1 170.8466 168.5425 6.23e-09 -10.38978 -9.689178* -10.16565
2 182.3317 16.84471 5.44e-09 -10.55545 -9.434487 -10.19684
3 192.9871 13.49682 5.21e-09 -10.66580 -9.124487 -10.17272
4 212.5607 20.87851* 2.93e-09* -11.37071* -9.409035 -10.74315*

Notes:* indicates lag order selected by the criterion at 5% level.

For system 2, the criterions tests give the same lengths p=2 (Table 4). So, the Johansen test was made on stationary series with 1 lag.

Table 4. Determination of optimum lags lengths (p) for system 2.

Endogenous variables: LRGDP and LREx
Lags LogL LR FPE AIC SC HQ
0 27.35443 NA 0.000723 -1.556962 -1.370136 -1.497195
1 108.0446 139.8630 4.36e-06 -6.669642 -6.295989 -6.550107
2 118.7178 17.07700* 2.82e-06* -7.114517* -6.554038* -6.935215*
3 119.5200 1.176705 3.54e-06 -6.901337 -6.154031 -6.662267
4 125.0983 7.437604 3.27e-06 -7.006550 -6.072419 -6.707713

For system 3, the results of all criterions give the same lengths p=4 (Table 5). Therefore, the Johansen test was made on stationary series with three (3) lags.

Table 5. Determination of optimum lags lengths (p) for system 3.

Endogenous variables: LRGDP and LRM
Lags LogL LR FPE AIC SC HQ
0 28.20158 NA 0.000646 -1.669075 -1.480482 -1.610010
1 109.3638 139.9348 3.17e-06 -6.990606 -6.613421 -6.872476
2 122.9123 21.49083 1.65e-06 -7.649128 -7.083350 -7.471933
3 125.6800 4.008385 1.83e-06 -7.564141 -6.809771 -7.327882
4 140.2443 19.08419* 9.10e-07* -8.292710* -7.349747* -7.997386*
5 142.7531 2.941358 1.06e-06 -8.189869 -7.058314 -7.835480

The results of the Johansen test imply that a long-run association exists among LRGDP, LREx and LRM. These results are reported in Table 6.

Table 6. Results of the Johansen Cointegration Test.

System 1 Max-Eigen Trace
H0 Eigenvalue Statistic CV** at 5% Prob.*** Statistic CV at 5% Prob.
*r=0 0.509051 21.34245 21.13162 0.0467 34.21975 29.79707 0.0145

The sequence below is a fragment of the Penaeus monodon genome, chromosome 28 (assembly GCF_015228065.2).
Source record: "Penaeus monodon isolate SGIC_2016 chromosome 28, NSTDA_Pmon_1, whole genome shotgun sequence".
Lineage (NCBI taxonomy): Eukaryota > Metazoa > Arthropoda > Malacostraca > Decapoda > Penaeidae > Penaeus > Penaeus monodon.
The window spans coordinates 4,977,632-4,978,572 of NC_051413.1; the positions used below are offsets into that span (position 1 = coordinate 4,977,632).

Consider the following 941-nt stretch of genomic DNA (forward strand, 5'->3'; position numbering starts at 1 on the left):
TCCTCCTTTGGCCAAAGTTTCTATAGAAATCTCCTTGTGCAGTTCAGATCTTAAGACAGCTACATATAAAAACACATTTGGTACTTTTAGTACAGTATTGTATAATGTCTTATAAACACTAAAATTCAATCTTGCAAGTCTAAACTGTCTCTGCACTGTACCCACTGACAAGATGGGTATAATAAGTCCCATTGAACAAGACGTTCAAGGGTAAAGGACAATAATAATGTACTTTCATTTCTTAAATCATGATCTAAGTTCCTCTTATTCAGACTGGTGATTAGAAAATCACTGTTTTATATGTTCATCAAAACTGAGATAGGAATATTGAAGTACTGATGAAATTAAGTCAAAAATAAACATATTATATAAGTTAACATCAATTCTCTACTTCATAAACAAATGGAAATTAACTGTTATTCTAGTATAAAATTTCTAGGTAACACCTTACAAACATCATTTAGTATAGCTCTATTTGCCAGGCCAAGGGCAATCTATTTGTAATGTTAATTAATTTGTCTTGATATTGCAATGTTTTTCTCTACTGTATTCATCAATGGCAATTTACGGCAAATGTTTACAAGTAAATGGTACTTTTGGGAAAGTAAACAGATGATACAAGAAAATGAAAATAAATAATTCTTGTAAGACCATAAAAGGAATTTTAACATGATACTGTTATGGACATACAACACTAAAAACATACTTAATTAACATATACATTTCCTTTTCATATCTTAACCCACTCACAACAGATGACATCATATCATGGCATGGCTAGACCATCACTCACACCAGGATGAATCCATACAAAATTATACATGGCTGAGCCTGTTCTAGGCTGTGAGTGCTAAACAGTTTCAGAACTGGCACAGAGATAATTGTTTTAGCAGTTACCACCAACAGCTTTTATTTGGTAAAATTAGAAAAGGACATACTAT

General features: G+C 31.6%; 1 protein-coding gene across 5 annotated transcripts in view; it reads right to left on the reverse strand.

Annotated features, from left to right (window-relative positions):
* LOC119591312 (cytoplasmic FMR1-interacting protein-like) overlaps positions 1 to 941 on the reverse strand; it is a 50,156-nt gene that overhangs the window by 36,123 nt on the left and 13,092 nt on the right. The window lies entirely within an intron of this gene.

r=1 0.348998 12.87730 14.26460 0.0818 12.87730 15.49471 0.1194
r=2 4.48E-08 1.34E-06 3.841466 0.9996 1.34E-06 3.841466 0.9996
System 2            
r=0 0.723817 41.17409 15.89210 0.0000 48.09142 20.26184 0.0000
r=1 0.194399 6.917324 9.164546 0.1308 6.917324 9.164546 0.1308
System 3            
r=0 0.494014 20.43741 15.89210 0.0225 22.71847 20.26184 0.0090
r=1 0.073217 2.281060 9.164546 0.7214 2.281060 9.164546 0.7214

Notes: *r is the number of the hypothesized cointegrating relationships, and **MacKinnon-Haug-Michelis (1999) p-values.

All results provide the existence a long-run relationship between variables. The long-run estimated coefficients are reported in Table 7.

Table 7. Cointegrating vectors between the variables of the three systems.

  System1 System2 System 3
LRGDPt LRGDPt LRGDPt
Constant 4.0180 6.3267 (8.3650) 3.6852 (5.6787)
LRExt 0.7192 (1.9643) 0.6125 (9.2751) ----
LRMt 0.0497 (0.1274) ---- 0.8211(14.4830)

Notes: In parentheses are the t-statistics.

The statistically significant positive long-run coefficients of LREx and LRM indicate that exports and imports have positive effects on economic growth.

The VECM will be employed as well to complete the investigation for each system. This model is validated if the coefficient attached to this residual (ECM) is negative (between -1 and 0), and it is statistically significant. The results are presented in Table 8.

The coefficients attached to the ECMt-1 of equation (1.2), equation (2.2) and equation (3.2) are negative and they are statistically significant at 5%. At long term, both export and import correct 18.4% of real GDP (equation (1.2)), and real export corrects 12.7% of real GDP (equation (2.2)) and real import corrects 14.1% of real GDP (equation (3.2)). Therefore, these results show that, in long-run relationship, one way directional causality exists between export, import and GDP: (i) from export and import to economic growth, (ii) from export to economic growth, and (iii) from import to economic growth.

Table 8. Results of the simulated VECM.

System1 System 2 System 3
D(LRGDP) (1.2) D(LREx) (S1.3) D(LRM) (S1.4) D(LRGDP) (2.2) D(LREx) (2.3) D(LRGDP) (3.2) D(LRM) (3.3)
ECMt-1 -0.183942 -0.133544 -0.003032 -0.127405 0.096145 -0.140357 -0.059627
(0.07865) (0.10141) (0.00433) (0.01612) (0.01703) (0.04783) (0.04315)
[-2.33883] [-1.31693] [-0.70084] [-7.90559] [ 5.64609] [-2.93446] [-1.38186]
D(LRGDP-1) -0.758943 -0.012572 1.128112 -0.697881 0.041839 -0.627733 1.225283
(0.18185) (0.32601) (0.20141) (0.11614) (0.20035) (0.15467) (0.16993)
[-4.17355] [-0.03856] [ 5.60117] [-6.00871] [ 0.20883] [-4.05856] [ 7.21055]
D(LRGDP-2) 0.380297 0.437545 0.446642 0.299411 0.407518
(0.23997) (0.43021) (0.26578) (0.21056) (0.23133)
[ 1.58477] [ 1.01705] [ 1.68048] [ 1.42198] [ 1.76160]
D(LRGDP-3) 0.505969 0.079053 -0.152690 0.392786 -0.114829
(0.20362) (0.36504) (0.22552) (0.18629) (0.20467)
[ 2.48490] [ 0.21656] [-0.67706] [ 2.10852] [-0.56106]
D(LREx-1) 0.040383 -0.114516 0.315255 0.023773 -0.279355
(0.10587) (0.18981) (0.11726) (0.09209) (0.15886)
[ 0.38143] [-0.60333] [ 2.68846] [ 0.25814] [-1.75848]